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Tracing nitrogen transformations during spring development of winter wheat induced by ¹⁵N labeled cattle slurry applied with different techniques

GND
1108124615
Affiliation
Thünen Institute of Climate-Smart Agriculture, Federal Research Institute for Rural Areas, Forestry and Fisheries, Bundesallee 65, Braunschweig, Germany
Buchen-Tschiskale, Caroline;
GND
1019160578
Affiliation
Thünen Institute of Climate-Smart Agriculture, Federal Research Institute for Rural Areas, Forestry and Fisheries, Bundesallee 65, Braunschweig, Germany
Well, Reinhard;
GND
1018952160
Affiliation
Thünen Institute of Climate-Smart Agriculture, Federal Research Institute for Rural Areas, Forestry and Fisheries, Bundesallee 65, Braunschweig, Germany
Flessa, Heinz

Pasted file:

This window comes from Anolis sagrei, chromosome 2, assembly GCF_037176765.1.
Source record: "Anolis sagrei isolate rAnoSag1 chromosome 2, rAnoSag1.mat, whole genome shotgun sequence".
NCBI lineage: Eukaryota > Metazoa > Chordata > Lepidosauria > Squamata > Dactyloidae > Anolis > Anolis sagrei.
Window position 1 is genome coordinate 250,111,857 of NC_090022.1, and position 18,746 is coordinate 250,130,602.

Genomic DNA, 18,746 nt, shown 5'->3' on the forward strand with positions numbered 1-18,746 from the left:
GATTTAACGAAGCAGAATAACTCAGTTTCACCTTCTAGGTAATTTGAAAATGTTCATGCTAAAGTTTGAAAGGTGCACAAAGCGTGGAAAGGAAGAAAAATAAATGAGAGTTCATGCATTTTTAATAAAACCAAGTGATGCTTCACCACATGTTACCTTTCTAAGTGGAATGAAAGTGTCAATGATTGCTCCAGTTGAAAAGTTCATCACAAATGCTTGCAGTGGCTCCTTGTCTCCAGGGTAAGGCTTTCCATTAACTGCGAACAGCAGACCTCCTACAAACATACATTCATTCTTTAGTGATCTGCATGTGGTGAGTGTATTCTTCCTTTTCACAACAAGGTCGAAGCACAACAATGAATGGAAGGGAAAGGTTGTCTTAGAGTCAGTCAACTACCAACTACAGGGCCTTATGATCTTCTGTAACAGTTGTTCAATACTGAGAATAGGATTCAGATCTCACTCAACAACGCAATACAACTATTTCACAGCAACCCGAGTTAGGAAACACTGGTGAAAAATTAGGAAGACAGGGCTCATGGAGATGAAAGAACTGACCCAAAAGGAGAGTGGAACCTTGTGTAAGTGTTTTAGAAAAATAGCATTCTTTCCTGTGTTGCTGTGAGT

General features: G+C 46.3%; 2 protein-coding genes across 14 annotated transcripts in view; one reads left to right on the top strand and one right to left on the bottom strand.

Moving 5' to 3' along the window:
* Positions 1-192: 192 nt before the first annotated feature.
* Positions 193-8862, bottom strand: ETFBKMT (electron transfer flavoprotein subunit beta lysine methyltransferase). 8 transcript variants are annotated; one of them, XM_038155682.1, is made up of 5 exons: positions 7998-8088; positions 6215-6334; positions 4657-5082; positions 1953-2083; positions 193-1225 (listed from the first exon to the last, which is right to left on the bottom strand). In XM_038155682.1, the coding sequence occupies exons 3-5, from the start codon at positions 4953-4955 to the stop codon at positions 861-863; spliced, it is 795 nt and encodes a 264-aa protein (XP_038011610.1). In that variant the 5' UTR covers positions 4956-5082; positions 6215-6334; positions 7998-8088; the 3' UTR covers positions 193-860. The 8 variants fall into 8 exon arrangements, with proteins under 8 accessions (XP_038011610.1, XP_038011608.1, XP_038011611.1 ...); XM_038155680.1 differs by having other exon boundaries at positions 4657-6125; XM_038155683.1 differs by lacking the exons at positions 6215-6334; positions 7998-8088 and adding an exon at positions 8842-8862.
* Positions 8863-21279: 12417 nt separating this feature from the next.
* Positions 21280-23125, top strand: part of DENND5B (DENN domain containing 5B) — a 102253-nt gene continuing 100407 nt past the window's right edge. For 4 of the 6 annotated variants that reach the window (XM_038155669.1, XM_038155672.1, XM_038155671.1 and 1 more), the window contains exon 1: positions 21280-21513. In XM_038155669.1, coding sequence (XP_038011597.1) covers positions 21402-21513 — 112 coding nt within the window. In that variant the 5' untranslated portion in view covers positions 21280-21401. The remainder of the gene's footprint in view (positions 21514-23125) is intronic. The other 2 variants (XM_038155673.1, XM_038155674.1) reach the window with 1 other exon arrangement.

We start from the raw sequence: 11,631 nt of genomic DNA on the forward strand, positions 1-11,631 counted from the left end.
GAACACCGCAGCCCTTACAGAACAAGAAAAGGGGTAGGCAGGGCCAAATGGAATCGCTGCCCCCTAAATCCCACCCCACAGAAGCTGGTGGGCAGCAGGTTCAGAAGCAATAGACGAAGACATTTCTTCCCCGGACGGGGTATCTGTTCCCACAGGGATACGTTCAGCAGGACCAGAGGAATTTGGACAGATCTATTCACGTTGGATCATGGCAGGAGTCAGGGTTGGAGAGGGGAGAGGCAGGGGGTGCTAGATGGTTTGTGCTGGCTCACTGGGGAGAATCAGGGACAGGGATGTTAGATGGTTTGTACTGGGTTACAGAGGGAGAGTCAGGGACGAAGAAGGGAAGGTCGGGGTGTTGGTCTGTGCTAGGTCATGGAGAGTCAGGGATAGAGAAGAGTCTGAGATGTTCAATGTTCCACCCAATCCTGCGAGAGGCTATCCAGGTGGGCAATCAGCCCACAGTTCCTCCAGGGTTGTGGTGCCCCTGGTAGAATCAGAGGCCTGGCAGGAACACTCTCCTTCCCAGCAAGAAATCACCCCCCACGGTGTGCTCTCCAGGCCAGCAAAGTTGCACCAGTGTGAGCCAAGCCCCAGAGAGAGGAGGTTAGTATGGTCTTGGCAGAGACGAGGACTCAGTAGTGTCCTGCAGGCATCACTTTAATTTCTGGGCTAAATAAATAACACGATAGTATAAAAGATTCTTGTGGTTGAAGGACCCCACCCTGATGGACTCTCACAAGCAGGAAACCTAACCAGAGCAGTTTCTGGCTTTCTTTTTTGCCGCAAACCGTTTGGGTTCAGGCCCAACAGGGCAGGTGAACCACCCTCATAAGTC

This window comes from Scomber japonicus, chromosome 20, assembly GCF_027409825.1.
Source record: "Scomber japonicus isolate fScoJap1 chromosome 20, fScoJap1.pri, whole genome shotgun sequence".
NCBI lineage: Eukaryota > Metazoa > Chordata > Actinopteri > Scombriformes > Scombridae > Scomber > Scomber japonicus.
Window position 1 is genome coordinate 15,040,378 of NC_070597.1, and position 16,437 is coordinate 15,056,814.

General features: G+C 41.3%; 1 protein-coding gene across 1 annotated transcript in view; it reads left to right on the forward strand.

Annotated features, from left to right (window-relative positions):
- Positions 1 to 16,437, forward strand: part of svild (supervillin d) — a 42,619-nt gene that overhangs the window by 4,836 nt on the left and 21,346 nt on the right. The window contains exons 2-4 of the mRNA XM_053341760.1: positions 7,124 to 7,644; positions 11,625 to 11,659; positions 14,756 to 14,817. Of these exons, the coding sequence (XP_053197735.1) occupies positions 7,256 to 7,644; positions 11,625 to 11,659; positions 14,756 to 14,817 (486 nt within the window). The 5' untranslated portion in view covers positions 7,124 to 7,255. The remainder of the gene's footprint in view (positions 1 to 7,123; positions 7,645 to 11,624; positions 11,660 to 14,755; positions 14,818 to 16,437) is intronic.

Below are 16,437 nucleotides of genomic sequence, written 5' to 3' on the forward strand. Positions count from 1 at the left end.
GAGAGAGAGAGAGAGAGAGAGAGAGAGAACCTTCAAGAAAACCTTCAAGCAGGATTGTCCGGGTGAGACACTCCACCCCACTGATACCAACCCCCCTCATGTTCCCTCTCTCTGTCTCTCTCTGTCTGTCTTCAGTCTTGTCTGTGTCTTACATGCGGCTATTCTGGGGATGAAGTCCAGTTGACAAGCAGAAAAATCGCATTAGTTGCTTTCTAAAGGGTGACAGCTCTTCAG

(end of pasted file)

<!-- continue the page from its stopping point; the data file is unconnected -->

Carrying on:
Slurry application is often associated with considerable nitrogen (N) losses: ammonia (NH3), nitrous oxide (N2O) and a mostly unknown contribution of dinitrogen (N2) emission, as well as N leaching. Thus, an outdoor lysimeter experiment with growing winter wheat in undisturbed soil cores was set up to follow the transformation of cattle slurry 15NH4+ and soil 15NO3 using a double labeling approach. Slurry treatments included the following application techniques: a trailing hose with/without acidification, and open slot injection with/without nitrification inhibitor. The fertilizer application rate was 67 kg N ha−1. In addition to NH3 emissions, N2O and N2 emissions were measured, as well as N contents and 15N enrichment of soil N pools and plant compartments. The major gaseous loss pathway was NH3 with up to 8 kg N ha−1 following trailing hose application, while slot injection significantly reduced NH3-N losses. Regardless of the application technique, N2O emissions were low (up to 0.1 kg N2O-N ha−1), while N2 emissions reached up to 3 kg N ha−1. No effect on N leaching from topsoil was found. 15N plant uptake was greater in slot injection than trailing hose treatments. An effect of the nitrification inhibitor was visible in the nitrate contents, but not in gaseous N losses or N leaching from topsoil. Impacts of the application techniques on individual soil N pools were small. The 15N recovery offered a chance to map the short-term effects and was highest in the soil Nt pool (32 % to 48 % of 15N applied) with a greater contribution of microbial N than mineral N at beginning of stem elongation. Indications for high N immobilization was derived from the applied N balance approach. In the present case, slot injection scored as the best application technology based on the highest NH3 reduction, while N2 and N2O emissions were not enhanced.

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